Future of IoT development
The IoT Tech Expo only opened an hour before I arrived and already it was buzzing. Hundreds of people filled Olympia Conference Centre, and I grabbed the last seat for ‘The Future of IoT Development’ panel.
Sitting in on the panel was Ultan Mulligan, Vice Chairman Marketing and Communications at oneM2M, Jens Mueller Vice President Sales & BizDev at Relayer, Ed Kay, Developer Relations Manager, at MediaTek Labs, and Catherine Mulligan, PhD Head of Digital Strategy and Economic at Future Cities Catapult.
Each speaker offered a unique perspective on IoT and while all agreed on the challenges it presents, it was how IoT can be applied in the future that divided opinions.
Current IoT challenges
Ultan Mulligan: “IoT is developing so rapidly that the solutions being deployed today might not be applicable in one to two years, let alone five. So you must ask, can my IoT application scale and address even 1% of that market? What is currently missing is an economy of scale that brings the price points down. I believe standardisation and inoperability will help address this issue.”
Jens Mueller: “I believe many people are afraid of IoT because they need to reinvent business models, for example, the insurance industry, which will now need to focus on risk prevention rather than risk management. It’s a disruptive approach.”
Ed Kay: “I agree that the big challenge is the fast pace of technology. The trick with IoT development is to not be bound by things with limited time, for example, connectivity. Standards are changing all the time.
To allow for flexibility is crucial. Three areas we believe are of concern with IoT development:
- Standards and leveraging the large developer community
- How we monetise everything that offers an ROI.
There is also the challenge of security and connectivity.”
Mulligan: “I think security has to be managed at every level; it’s not just a connectivity issue. We also have to consider rights of access, privacy, access to data on the cloud, reuse of data and the data generated, because the data generated must have more than one application, otherwise it gets siloed. Security will make or break IoT business and those who do not address it seriously will fail.”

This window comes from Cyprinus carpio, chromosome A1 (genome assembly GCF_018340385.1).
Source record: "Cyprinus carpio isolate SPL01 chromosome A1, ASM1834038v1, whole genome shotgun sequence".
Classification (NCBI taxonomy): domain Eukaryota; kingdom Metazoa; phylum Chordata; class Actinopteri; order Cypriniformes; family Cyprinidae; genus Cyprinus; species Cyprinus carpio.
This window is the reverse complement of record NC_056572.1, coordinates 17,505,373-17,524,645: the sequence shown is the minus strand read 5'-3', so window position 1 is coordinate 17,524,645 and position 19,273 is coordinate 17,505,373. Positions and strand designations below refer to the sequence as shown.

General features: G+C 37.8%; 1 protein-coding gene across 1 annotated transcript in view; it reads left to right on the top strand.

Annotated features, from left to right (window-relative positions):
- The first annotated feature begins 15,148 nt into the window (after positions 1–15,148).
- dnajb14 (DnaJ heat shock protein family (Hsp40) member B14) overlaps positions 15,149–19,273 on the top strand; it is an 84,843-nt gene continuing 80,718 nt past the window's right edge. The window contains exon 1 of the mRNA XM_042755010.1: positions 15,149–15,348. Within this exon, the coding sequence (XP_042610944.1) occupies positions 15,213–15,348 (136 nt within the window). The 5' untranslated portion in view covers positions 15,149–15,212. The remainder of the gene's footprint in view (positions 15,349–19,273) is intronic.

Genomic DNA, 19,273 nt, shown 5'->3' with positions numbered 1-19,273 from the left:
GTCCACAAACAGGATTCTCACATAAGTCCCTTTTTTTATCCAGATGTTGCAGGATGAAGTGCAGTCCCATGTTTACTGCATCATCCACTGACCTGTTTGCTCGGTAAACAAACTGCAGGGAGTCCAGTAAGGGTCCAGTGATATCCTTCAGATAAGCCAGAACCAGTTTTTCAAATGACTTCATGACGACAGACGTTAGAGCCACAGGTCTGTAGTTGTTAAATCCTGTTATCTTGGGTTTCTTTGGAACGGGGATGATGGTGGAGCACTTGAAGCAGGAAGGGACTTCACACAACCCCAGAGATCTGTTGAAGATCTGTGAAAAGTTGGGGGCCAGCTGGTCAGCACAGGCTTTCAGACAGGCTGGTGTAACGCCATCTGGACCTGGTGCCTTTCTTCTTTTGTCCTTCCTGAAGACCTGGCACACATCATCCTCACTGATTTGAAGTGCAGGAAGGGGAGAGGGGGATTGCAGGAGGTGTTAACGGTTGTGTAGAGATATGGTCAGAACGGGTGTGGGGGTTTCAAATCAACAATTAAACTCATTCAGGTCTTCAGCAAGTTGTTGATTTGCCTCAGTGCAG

Data and protection
Catherine Mulligan: “How do you ensure data protection, not just of the citizen, but of the corporation? That’s a key challenge.”
Kay added: “In terms of security and data protection rules, if I’m a developer, the question I’m wondering is, ‘Is that UK solution viable in the US?’ On the flip side, that issue presents a massive opportunity. We will generate a lot of data in the future, a lot of it won’t be used but it could be useful for other people. There’s an ability to generate trusted data that will be in the cloud and available for others to use.”
How do you make sure identity is tracked?
Mulligan: “As we share more data, we must also understand the data being shared. Data level interoperability, origins of the data, the context in which it was generated and if it could be reused in another context. Once that has been established you could apply analytics onto it.”
Mueller: “We are trying to put analytics into the prototyping stage. Examples of how power predictions and predictive maintenance could be used is with an international elevator company.
Once they calculate one-man hour, they could, using predictive maintenance and analytics, use processes that would save man-hours and calculate the savings on operation costs.
Another example is with primary safety risks where we can detect suspicious patterns in the data with regards to how people move and how people behave. There might be many similar use cases where we could improve the world and make it more efficient.”
Kay: “For now we have algorithms for translating data, but if we cannot trust the data coming in, how can we trust the data coming out?”
Mulligan added: “There is no predictive analytics without IoT. There are a number of algorithms that aren’t finalised yet, but I do get nervous around the concept of mass surveillance using predictive analytics because our model isn’t polished yet.”
Bringing IoT to Market
Mueller: “There is a skills gap with regards to IoT. It’s a big responsibility for the consultancy industry to help companies overcome that and speed the process up. The cycles of innovation go so fast; we need to overcome these gaps. This is also a challenge for educators too.”
Mulligan: “IoT developers need to pick a winning solution so as not to be obsolete in a few years. When we are looking at where IoT will be deployed in the near term, you have to look at the areas where there are no regulatory barriers.
Where business models don’t have to change radically or the people within the business. We hope the industry will move towards a more platform approach that will provide the functionality they need, so they can get on with their application.”